NaNoWriMo is just around the corner and I'm getting excited.
November is the national novel writing month (NaNoWriMo) when scads of odd folks (like me!) forgo human contact, regular meals, good hygiene and sleep to write a novel in 30 days.
Far from it!
In 2011, 256,618 writers participated in NaNo and 36,843 of them, a little over 14%, crossed the 50K finish line. I'm boggled! 37 thousand people wrote a novel in a month last year. Sure, we're talking about first drafts and first drafts need a LOT of work: editing, feedback, professional editing, and so on, but when you've got the first draft done you've got it! You've caught the tale of the story-dragon. You're a winner!
NaNoWriMo: The Rules
Here's how NaNoWriMo works:
1. Write a 50,000-word (or longer!) novel, between November 1 and November 30.
2. Start from scratch. None of your own previously written prose can be included in your NaNoWriMo draft (though outlines, character sketches, and research are all fine, as are citations from other people’s works).
3. Write a novel. A novel is a lengthy work of fiction. If you consider the book you’re writing a novel, the folks over at NaNoWriMo consider it a novel too!
4. Be the sole author of your novel. Apart from those citations mentioned two bullet-points up.
5. Write more than one word repeated 50,000 times.
6. Upload your novel for word-count validation between November 25 and November 30. 
Daily Word Count
50,000 words sounds like a lot. And it is! But you've got 30 days to finish, so here's how the word count breaks down:
Write every day:
50,000/30 = 1,667 words per day
Take one day off a week:
50,000/26 = 1,923 words per day
Two days off a week:
50,000/22 = 2,273 words per day
I try to do a minimum of 2,000 words a day. That way I can have the odd day off if I need it.
Getting Signed Up For NaNoWriMo
It's easy, and free, to get involved. Just head on over to the official NaNoWriMo website and sign up. If you want to work on your own that's great, but the site can help put you in contact with NaNo-ers in your area.
Preparing For NaNoWriMo
You may think one or more of these suggestions are loopy, but they've helped me complete the challenge two years in a row.
1. Starting now, write 2,000 words a day.
No, I'm not crazy!
I think practically all writers find some form of writing easy, whether it's fiction, non-fiction, journalling, whatever. Pick the form that's easiest for you and increase your daily writing so that when the first of November comes along you're already writing 2,000 (or so) words a day.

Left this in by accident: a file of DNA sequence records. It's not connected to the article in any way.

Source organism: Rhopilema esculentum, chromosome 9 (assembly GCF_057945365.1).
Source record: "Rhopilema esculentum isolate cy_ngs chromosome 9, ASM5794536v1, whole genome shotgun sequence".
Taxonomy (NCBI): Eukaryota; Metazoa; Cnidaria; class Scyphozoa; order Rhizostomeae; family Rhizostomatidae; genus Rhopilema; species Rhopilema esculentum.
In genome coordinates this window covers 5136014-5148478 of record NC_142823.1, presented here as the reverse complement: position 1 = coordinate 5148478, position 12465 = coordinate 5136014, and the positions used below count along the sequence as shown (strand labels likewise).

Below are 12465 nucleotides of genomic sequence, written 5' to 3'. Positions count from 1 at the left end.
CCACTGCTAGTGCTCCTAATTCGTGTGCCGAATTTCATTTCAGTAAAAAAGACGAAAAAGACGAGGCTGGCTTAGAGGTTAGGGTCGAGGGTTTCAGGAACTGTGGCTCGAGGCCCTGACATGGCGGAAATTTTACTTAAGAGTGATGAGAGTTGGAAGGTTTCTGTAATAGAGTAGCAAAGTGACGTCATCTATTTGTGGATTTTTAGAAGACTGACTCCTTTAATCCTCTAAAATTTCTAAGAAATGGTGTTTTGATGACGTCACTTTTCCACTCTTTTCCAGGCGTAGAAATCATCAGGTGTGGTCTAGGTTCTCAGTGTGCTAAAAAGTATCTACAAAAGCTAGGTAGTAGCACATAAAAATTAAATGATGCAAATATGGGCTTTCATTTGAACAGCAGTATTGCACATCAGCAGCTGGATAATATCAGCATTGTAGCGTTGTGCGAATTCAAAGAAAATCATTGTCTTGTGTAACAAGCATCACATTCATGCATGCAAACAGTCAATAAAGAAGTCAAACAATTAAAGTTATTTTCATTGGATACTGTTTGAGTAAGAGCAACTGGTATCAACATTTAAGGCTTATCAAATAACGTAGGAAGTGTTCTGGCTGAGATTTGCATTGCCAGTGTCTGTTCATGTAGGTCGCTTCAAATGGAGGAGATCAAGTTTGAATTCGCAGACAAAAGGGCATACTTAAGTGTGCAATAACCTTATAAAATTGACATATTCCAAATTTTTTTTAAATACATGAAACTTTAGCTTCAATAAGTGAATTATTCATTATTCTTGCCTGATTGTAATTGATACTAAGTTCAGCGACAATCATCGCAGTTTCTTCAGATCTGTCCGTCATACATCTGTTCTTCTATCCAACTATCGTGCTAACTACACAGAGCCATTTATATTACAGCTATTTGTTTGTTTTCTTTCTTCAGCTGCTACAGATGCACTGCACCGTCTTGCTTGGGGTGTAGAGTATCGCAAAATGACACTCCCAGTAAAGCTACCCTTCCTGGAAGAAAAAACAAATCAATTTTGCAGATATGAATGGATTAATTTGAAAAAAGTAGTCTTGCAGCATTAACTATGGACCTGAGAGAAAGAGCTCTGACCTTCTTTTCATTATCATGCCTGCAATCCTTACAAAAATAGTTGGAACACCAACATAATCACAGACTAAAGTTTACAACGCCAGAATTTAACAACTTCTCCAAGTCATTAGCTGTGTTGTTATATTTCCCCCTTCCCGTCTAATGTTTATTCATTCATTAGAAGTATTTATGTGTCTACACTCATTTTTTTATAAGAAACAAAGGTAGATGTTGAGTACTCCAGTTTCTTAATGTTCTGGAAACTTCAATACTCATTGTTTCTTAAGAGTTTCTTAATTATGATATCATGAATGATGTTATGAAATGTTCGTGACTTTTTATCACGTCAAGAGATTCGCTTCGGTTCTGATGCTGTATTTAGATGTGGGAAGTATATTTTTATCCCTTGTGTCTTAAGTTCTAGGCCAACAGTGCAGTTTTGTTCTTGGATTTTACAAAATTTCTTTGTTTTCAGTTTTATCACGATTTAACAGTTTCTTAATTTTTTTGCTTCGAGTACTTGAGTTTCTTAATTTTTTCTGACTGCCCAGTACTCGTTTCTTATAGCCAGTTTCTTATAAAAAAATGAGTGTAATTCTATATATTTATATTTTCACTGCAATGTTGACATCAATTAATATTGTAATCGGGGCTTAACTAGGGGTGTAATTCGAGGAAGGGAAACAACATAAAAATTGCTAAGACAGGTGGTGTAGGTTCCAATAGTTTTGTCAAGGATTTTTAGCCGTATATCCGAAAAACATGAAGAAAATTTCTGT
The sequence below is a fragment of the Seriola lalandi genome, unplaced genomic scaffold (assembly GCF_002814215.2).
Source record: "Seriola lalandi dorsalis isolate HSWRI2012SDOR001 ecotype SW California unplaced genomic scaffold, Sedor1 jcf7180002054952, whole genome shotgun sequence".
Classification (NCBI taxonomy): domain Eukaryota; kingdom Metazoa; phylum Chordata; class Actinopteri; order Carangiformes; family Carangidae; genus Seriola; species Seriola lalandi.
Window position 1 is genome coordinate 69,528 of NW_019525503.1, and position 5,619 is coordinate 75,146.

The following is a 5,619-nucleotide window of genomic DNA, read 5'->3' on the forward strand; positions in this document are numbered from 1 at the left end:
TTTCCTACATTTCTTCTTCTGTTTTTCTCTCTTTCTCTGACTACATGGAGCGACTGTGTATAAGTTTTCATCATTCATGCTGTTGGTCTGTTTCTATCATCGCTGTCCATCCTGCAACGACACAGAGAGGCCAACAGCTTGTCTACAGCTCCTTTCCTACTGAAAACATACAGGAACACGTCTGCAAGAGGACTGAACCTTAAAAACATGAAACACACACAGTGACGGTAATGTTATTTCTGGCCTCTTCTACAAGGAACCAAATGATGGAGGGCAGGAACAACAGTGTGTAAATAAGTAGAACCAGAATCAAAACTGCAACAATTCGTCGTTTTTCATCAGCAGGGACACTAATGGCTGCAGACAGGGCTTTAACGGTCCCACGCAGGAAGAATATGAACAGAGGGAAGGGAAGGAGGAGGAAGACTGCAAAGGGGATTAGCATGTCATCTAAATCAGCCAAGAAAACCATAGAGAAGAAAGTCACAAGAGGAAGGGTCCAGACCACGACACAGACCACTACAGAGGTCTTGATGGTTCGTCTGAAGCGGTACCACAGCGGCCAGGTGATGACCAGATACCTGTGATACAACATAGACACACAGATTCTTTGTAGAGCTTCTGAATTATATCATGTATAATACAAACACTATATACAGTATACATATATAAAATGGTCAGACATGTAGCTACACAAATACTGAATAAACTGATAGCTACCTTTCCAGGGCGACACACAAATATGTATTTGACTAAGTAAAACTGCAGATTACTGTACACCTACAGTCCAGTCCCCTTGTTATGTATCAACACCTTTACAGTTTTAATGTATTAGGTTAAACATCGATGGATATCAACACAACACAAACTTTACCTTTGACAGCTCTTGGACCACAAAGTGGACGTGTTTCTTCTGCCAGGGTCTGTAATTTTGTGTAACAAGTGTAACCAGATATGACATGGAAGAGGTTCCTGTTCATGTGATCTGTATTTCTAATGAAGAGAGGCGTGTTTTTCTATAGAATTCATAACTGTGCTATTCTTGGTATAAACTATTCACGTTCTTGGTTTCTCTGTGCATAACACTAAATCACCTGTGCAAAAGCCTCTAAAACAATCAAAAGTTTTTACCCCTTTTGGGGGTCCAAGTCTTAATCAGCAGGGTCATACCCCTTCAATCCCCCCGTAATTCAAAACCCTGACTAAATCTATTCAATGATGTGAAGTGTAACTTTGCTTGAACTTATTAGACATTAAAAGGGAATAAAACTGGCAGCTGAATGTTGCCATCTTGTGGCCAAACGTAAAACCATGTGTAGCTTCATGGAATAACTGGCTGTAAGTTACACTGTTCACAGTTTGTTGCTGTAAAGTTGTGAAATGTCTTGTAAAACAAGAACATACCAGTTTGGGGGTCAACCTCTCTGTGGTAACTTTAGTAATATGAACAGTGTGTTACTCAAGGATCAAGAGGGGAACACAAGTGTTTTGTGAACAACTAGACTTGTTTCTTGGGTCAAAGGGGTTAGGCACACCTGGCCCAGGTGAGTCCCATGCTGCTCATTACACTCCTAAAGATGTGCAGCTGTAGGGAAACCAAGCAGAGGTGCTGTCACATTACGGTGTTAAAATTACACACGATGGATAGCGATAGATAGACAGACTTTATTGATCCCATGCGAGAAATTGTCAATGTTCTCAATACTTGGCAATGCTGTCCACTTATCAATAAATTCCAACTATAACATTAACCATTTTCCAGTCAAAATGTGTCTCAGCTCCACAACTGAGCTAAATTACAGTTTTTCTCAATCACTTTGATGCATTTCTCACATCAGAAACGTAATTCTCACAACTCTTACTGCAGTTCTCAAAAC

One way to help yourself do this is by blogging. One of the benefits of having a blog is that you can practise writing regularly, writing faster, writing more.
But if you don't feel like blogging you don't have to. Write flash fiction, short stories, guest blog posts, articles, letters to the editor. Whatever strikes your fancy.
2. Work on the structure of your story
You're allowed to outline your story before November 1st and I think it's a fabulous idea. Here are a few links:
The structure of a story
Orson Scott Card & The MICE Quotient: How To Structure Your Story
Short Story Structures: Several Ways Of Structuring Short Fiction
How Plotting Can Build A Better Story
How To Write A Story
Chuck Wendig On Story Structure
The Basics of Good Storycraft: 5 Tips
A Perfect Plot In 6 Easy Steps
Chuck Wendig on Plot, Complication, Conflict and Consequence
The structure of a scene within a story
Making A Scene: Using Conflicts and Setbacks to Create Narrative Drive
Kim Harrison's Character Grid
4 Ways Outlining Can Give A Writer Confidence
3. Prepare meals in advance
Eating right and getting enough sleep are important. You, your health, are much more important than writing 50,000 words in a month. Prepare nutritious meals beforehand and freeze them so when you're in the writing trenches all you have to do is pop the meal in the microwave and give yourself a high-five for being awesome!
4. Find a place to write
Some writers like to be in the midst of the hustle and bustle of a coffee shop, or embedded in the soft, cushioned, quiet of their home office, or reclining in a La-Z-Boy.
Some writers find they work best if they write in one and only one spot while others like to move around (one day at the coffee shop, one day in their office, one day sitting on the couch, and so forth).
Do whatever works for you and if you're not sure what does, experiment! This is another thing it's good to find out before November 1st.
5. Tell your friends and family you're going to write 50,000 words in 30 days.
It's important your friends and family know what you're doing and support you.
If you tell them what you're up to, they'll (hopefully) understand why you can't spend as much time with them. Also, you'll likely feel a bit more pressure to win so that, when Uncle Dan asks you at Christmas whether you finished, you'll be able to say, "Of course!" rather than trying to hide behind the mint jelly.
Your family will understand why you've turned into a zombie, someone who nips out from her writing cave to pop food in the microwave or use the facilities. They won't freak out when they see the black circles under your eyes or the way your clothes hang looser or the way you're mumbling to yourself about "plot".
Are you doing NaNoWriMo this year? If so, how are you preparing for it?
1. I wanted to give you a link for these rules, and tell you where to get your manuscript validated, but none of my previous links worked. Chris Baty, the one who started NaNoWriMo in 1999, stepped down as Executive Director in January last year to become a full-time writer. On top of that, the website is being redesigned and moved from Drupal to Ruby-on-Rails. I think that explains the missing links. (Wikipedia)
Photo credit: "Untitled" by Thomas Leuthard under Creative Commons Attribution 2.0.